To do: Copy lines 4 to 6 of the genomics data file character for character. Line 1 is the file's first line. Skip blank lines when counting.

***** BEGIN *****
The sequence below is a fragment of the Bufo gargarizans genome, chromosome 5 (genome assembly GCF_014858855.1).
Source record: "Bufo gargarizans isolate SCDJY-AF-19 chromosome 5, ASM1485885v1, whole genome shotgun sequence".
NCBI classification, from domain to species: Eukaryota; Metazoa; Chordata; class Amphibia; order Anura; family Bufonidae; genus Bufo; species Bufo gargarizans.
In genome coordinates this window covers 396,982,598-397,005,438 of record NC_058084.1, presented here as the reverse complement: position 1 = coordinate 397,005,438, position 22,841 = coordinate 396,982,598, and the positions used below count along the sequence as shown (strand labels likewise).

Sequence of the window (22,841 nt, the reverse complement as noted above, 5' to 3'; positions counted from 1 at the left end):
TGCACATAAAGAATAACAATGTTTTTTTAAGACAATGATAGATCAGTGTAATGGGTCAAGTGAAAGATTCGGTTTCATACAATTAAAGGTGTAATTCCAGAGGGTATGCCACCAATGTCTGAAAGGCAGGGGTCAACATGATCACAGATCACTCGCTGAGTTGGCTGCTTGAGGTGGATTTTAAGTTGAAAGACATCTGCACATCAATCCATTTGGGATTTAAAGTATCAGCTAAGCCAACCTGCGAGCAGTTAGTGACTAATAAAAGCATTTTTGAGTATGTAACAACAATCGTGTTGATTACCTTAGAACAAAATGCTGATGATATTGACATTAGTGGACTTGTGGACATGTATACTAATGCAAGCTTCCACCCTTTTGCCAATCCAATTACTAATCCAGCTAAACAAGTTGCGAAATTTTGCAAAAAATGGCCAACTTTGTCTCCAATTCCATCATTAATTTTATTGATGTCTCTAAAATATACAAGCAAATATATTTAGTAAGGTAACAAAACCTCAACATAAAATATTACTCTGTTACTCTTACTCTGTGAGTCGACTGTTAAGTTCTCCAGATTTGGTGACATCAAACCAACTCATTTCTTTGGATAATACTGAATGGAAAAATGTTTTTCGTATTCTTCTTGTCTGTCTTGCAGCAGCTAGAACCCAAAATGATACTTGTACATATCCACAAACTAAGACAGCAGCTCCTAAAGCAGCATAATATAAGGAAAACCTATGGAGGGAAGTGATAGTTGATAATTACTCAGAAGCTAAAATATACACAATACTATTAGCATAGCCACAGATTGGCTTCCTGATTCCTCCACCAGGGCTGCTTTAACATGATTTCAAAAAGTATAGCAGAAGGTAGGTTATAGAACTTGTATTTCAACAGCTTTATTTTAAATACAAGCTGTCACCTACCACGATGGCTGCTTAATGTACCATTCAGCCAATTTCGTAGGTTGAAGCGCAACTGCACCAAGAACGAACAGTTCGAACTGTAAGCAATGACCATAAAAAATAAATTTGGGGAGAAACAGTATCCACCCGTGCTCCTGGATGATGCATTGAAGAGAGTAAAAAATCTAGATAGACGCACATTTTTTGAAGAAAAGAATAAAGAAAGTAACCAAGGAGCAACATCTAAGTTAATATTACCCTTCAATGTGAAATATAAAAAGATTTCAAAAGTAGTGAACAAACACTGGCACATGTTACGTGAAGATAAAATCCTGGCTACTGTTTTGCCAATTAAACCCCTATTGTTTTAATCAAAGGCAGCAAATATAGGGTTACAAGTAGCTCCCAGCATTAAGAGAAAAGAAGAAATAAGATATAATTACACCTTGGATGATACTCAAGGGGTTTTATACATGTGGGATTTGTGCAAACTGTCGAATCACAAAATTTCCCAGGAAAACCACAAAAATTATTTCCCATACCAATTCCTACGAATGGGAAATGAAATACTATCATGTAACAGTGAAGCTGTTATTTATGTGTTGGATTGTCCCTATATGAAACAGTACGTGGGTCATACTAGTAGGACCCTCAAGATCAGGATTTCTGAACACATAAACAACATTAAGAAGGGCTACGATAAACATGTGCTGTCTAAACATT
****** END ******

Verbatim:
In genome coordinates this window covers 396,982,598-397,005,438 of record NC_058084.1, presented here as the reverse complement: position 1 = coordinate 397,005,438, position 22,841 = coordinate 396,982,598, and the positions used below count along the sequence as shown (strand labels likewise).

Sequence of the window (22,841 nt, the reverse complement as noted above, 5' to 3'; positions counted from 1 at the left end):
TGCACATAAAGAATAACAATGTTTTTTTAAGACAATGATAGATCAGTGTAATGGGTCAAGTGAAAGATTCGGTTTCATACAATTAAAGGTGTAATTCCAGAGGGTATGCCACCAATGTCTGAAAGGCAGGGGTCAACATGATCACAGATCACTCGCTGAGTTGGCTGCTTGAGGTGGATTTTAAGTTGAAAGACATCTGCACATCAATCCATTTGGGATTTAAAGTATCAGCTAAGCCAACCTGCGAGCAGTTAGTGACTAATAAAAGCATTTTTGAGTATGTAACAACAATCGTGTTGATTACCTTAGAACAAAATGCTGATGATATTGACATTAGTGGACTTGTGGACATGTATACTAATGCAAGCTTCCACCCTTTTGCCAATCCAATTACTAATCCAGCTAAACAAGTTGCGAAATTTTGCAAAAAATGGCCAACTTTGTCTCCAATTCCATCATTAATTTTATTGATGTCTCTAAAATATACAAGCAAATATATTTAGTAAGGTAACAAAACCTCAACATAAAATATTACTCTGTTACTCTTACTCTGTGAGTCGACTGTTAAGTTCTCCAGATTTGGTGACATCAAACCAACTCATTTCTTTGGATAATACTGAATGGAAAAATGTTTTTCGTATTCTTCTTGTCTGTCTTGCAGCAGCTAGAACCCAAAATGATACTTGTACATATCCACAAACTAAGACAGCAGCTCCTAAAGCAGCATAATATAAGGAAAACCTATGGAGGGAAGTGATAGTTGATAATTACTCAGAAGCTAAAATATACACAATACTATTAGCATAGCCACAGATTGGCTTCCTGATTCCTCCACCAGGGCTGCTTTAACATGATTTCAAAAAGTATAGCAGAAGGTAGGTTATAGAACTTGTATTTCAACAGCTTTATTTTAAATACAAGCTGTCACCTACCACGATGGCTGCTTAATGTACCATTCAGCCAATTTCGTAGGTTGAAGCGCAACTGCACCAAGAACGAACAGTTCGAACTGTAAGCAATGACCATAAAAAATAAATTTGGGGAGAAACAGTATCCACCCGTGCTCCTGGATGATGCATTGAAGAGAGTAAAAAATCTAGATAGACGCACATTTTTTGAAGAAAAGAATAAAGAAAGTAACCAAGGAGCAACATCTAAGTTAATATTACCCTTCAATGTGAAATATAAAAAGATTTCAAAAGTAGTGAACAAACACTGGCACATGTTACGTGAAGATAAAATCCTGGCTACTGTTTTGCCAATTAAACCCCTATTGTTTTAATCAAAGGCAGCAAATATAGGGTTACAAGTAGCTCCCAGCATTAAGAGAAAAGAAGAAATAAGATATAATTACACCTTGGATGATACTCAAGGGGTTTTATACATGTGGGATTTGTGCAAACTGTCGAATCACAAAATTTCCCAGGAAAACCACAAAAATTATTTCCCATACCAATTCCTACGAATGGGAAATGAAATACTATCATGTAACAGTGAAGCTGTTATTTATGTGTTGGATTGTCCCTATATGAAACAGTACGTGGGTCATACTAGTAGGACCCTCAAGATCAGGATTTCTGAACACATAAACAACATTAAGAAGGGCTACGATAAACATGTGCTGTCTAAACATT